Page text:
If you haven’t done so already, be sure to check out editor in chief Drew Christiansen’s discussion of "The Stillborn God," with sociologist Jose Casanova. Mark Lilla’s new books has received a number of approving reviews, and was excerpted on the cover of the New York Times magazine. But both our reviewers have serious questions about Lilla’s conception of religion. Fr. Christiansen writes: One of the assumptions driving Lilla’s argument is that the religious impulse is an apocalyptic one, imposing God’s justice by violence. He doesn’t use the term "apocalyptic" until quite late in the book; he prefers "eschatology," but eschatology has many forms, of which violent apocalyptic is only one. He even terms mystical longing, what he calls "spiritual desire", as "eschatological." Even Karl Barth and Franz Rosenzweig, with their other-worldly theologies, are wrenched into the pattern as unwitting progenitors of apocalyptic violence. The result is ultimately a polarized analysis poised between apocalyptic violence and political secularism. Is that a fair assessment? Is all religion, at least by imputation, apocalyptic in Lilla’s view? I am really befuddled by such an obviously learned man’s apparent fear of any (moderate) critical, oppositional role by religion, where there is no fear of violent tendencies in other cultural forces, such as ethno-nationalism, politics and the military. Nor, as John Cornwell points out in his Darwin’s Angel, science too. For those of you in the New York area, Jose Casanova will be discussing "the meaning of secularization" with Peter Steinfels at Fordham’s Lincoln Center campus on December 5. Tim Reidy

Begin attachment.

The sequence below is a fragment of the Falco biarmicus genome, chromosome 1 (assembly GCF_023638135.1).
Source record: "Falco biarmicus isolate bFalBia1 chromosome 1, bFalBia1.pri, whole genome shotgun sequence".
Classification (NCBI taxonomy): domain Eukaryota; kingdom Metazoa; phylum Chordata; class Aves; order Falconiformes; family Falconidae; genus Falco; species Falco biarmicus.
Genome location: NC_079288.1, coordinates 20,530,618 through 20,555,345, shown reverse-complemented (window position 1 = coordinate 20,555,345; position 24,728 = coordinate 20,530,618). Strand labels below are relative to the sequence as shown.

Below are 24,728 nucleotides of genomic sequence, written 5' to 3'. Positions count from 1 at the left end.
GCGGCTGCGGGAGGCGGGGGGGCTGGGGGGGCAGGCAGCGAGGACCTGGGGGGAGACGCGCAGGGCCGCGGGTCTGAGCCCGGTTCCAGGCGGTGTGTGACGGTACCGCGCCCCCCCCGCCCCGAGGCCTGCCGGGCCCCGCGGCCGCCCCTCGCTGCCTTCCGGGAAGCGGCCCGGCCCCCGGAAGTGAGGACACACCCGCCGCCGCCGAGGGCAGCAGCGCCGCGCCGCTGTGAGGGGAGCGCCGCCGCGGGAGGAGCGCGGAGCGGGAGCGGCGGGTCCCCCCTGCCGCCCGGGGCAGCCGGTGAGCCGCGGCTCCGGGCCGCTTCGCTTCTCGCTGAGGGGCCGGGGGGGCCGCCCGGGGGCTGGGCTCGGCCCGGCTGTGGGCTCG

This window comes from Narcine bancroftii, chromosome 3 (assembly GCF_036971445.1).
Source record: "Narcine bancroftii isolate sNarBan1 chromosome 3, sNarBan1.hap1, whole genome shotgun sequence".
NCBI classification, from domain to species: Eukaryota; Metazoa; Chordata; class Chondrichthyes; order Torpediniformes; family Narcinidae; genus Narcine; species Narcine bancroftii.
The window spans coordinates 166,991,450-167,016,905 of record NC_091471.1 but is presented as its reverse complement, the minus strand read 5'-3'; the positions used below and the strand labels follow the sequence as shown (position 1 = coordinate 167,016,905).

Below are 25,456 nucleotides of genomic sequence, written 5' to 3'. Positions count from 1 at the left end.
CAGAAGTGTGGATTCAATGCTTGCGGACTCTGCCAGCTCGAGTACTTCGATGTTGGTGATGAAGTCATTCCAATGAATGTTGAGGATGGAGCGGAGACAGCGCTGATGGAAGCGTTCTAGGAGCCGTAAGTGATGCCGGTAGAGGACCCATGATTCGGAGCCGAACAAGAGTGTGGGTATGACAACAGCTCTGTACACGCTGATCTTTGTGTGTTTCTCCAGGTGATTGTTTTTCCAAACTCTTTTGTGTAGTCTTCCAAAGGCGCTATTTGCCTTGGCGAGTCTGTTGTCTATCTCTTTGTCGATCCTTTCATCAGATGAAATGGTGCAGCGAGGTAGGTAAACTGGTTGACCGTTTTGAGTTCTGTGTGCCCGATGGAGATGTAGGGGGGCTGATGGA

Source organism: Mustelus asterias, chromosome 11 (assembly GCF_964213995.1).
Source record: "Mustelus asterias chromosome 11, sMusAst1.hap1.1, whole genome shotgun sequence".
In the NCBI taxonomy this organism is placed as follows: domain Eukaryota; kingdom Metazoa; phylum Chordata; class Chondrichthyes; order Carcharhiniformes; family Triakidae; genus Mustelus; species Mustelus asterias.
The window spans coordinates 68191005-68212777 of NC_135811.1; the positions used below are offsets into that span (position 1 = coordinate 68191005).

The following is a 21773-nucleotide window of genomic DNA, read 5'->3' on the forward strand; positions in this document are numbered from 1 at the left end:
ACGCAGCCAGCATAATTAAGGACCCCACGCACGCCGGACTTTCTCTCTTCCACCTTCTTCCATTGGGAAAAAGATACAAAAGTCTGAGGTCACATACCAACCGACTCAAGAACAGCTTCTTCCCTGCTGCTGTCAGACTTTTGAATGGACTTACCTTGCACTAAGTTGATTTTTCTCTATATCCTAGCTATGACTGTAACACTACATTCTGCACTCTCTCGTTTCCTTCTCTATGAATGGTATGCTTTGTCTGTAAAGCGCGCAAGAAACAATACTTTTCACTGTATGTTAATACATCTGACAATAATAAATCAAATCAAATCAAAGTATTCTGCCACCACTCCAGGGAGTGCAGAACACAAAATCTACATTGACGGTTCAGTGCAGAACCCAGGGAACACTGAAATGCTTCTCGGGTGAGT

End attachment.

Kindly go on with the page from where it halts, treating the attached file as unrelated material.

Comments

Anonymous | 11/29/2007 - 5:06pm
Tim, I also found Mark Lilla's article and analysis strange. He made no mention of Quaker or other religious peace church influences. It was also as if John Courtney Murray and the theological tradition that ended in Vatican II's declaration on religious liberty had never existed. Most one sided.
Anonymous | 11/29/2007 - 5:01pm
Isn’t Marxism tied up in the notion that history's economic and social paroxyms can be ended by the establishment of the worker's paradise? And what about Nazism, with Hitler’s boasts of a “Thousand Year Reich”? Neither movement was explicitly religious, and yet both were apocalyptic in the extreme, seeing the fulfillment of history tied up in their own future and destiny. Even Francis Fukuyama’s predictions of the “end of history” in our own time are a form of apocalypticism. It is perhaps more fair to call all of modern Western consciousness apocalyptic in one form or another, rather than to dwell only on religious impulses towards the eschatalogical.
Anonymous | 11/28/2007 - 10:01am
The Book of Revelation is a good example of apocalyptic literature which employs violent images while not condoning a culture of violence. One has to be careful not to take a literalist reading of apocalyptic literature in order to arrive at the conclusion that, at least in Christianity, the goal is the imposition of God's justice by violence. The author of Revelation seems to be deconstructing that apocalyptic viewpoint. Revelation counsels "patient endurance" in the face of injustice and proposes as a remedy to it the death of the Lamb, whose only weapon is the word of God.